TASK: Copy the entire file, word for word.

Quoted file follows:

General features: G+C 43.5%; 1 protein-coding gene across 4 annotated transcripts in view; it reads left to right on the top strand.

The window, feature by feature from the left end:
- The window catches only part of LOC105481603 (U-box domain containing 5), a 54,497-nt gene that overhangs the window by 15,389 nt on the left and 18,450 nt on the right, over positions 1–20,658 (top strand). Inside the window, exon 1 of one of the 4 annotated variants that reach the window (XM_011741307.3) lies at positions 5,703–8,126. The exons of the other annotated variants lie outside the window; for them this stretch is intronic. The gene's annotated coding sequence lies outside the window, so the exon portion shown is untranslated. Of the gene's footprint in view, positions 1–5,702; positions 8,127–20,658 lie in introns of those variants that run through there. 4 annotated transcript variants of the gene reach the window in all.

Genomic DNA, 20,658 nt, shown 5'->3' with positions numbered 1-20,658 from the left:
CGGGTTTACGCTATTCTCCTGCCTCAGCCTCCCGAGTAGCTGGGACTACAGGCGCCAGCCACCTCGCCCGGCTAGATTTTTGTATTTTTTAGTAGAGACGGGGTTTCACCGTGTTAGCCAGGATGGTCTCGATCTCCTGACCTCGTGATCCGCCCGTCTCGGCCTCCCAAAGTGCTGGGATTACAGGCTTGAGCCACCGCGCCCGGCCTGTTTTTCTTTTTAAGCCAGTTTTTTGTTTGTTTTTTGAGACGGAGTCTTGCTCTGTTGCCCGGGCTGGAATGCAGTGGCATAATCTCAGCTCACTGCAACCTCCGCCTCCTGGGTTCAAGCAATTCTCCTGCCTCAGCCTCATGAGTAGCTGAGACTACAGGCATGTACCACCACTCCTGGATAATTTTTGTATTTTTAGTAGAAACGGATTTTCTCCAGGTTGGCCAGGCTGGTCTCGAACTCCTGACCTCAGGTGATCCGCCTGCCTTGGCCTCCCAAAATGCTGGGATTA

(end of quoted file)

General features: G+C 43.5%; 1 protein-coding gene across 4 annotated transcripts in view; it reads left to right on the top strand.

The window, feature by feature from the left end:
- The window catches only part of LOC105481603 (U-box domain containing 5), a 54,497-nt gene that overhangs the window by 15,389 nt on the left and 18,450 nt on the right, over positions 1–20,658 (top strand). Inside the window, exon 1 of one of the 4 annotated variants that reach the window (XM_011741307.3) lies at positions 5,703–8,126. The exons of the other annotated variants lie outside the window; for them this stretch is intronic. The gene's annotated coding sequence lies outside the window, so the exon portion shown is untranslated. Of the gene's footprint in view, positions 1–5,702; positions 8,127–20,658 lie in introns of those variants that run through there. 4 annotated transcript variants of the gene reach the window in all.

Genomic DNA, 20,658 nt, shown 5'->3' with positions numbered 1-20,658 from the left:
CGGGTTTACGCTATTCTCCTGCCTCAGCCTCCCGAGTAGCTGGGACTACAGGCGCCAGCCACCTCGCCCGGCTAGATTTTTGTATTTTTTAGTAGAGACGGGGTTTCACCGTGTTAGCCAGGATGGTCTCGATCTCCTGACCTCGTGATCCGCCCGTCTCGGCCTCCCAAAGTGCTGGGATTACAGGCTTGAGCCACCGCGCCCGGCCTGTTTTTCTTTTTAAGCCAGTTTTTTGTTTGTTTTTTGAGACGGAGTCTTGCTCTGTTGCCCGGGCTGGAATGCAGTGGCATAATCTCAGCTCACTGCAACCTCCGCCTCCTGGGTTCAAGCAATTCTCCTGCCTCAGCCTCATGAGTAGCTGAGACTACAGGCATGTACCACCACTCCTGGATAATTTTTGTATTTTTAGTAGAAACGGATTTTCTCCAGGTTGGCCAGGCTGGTCTCGAACTCCTGACCTCAGGTGATCCGCCTGCCTTGGCCTCCCAAAATGCTGGGATTA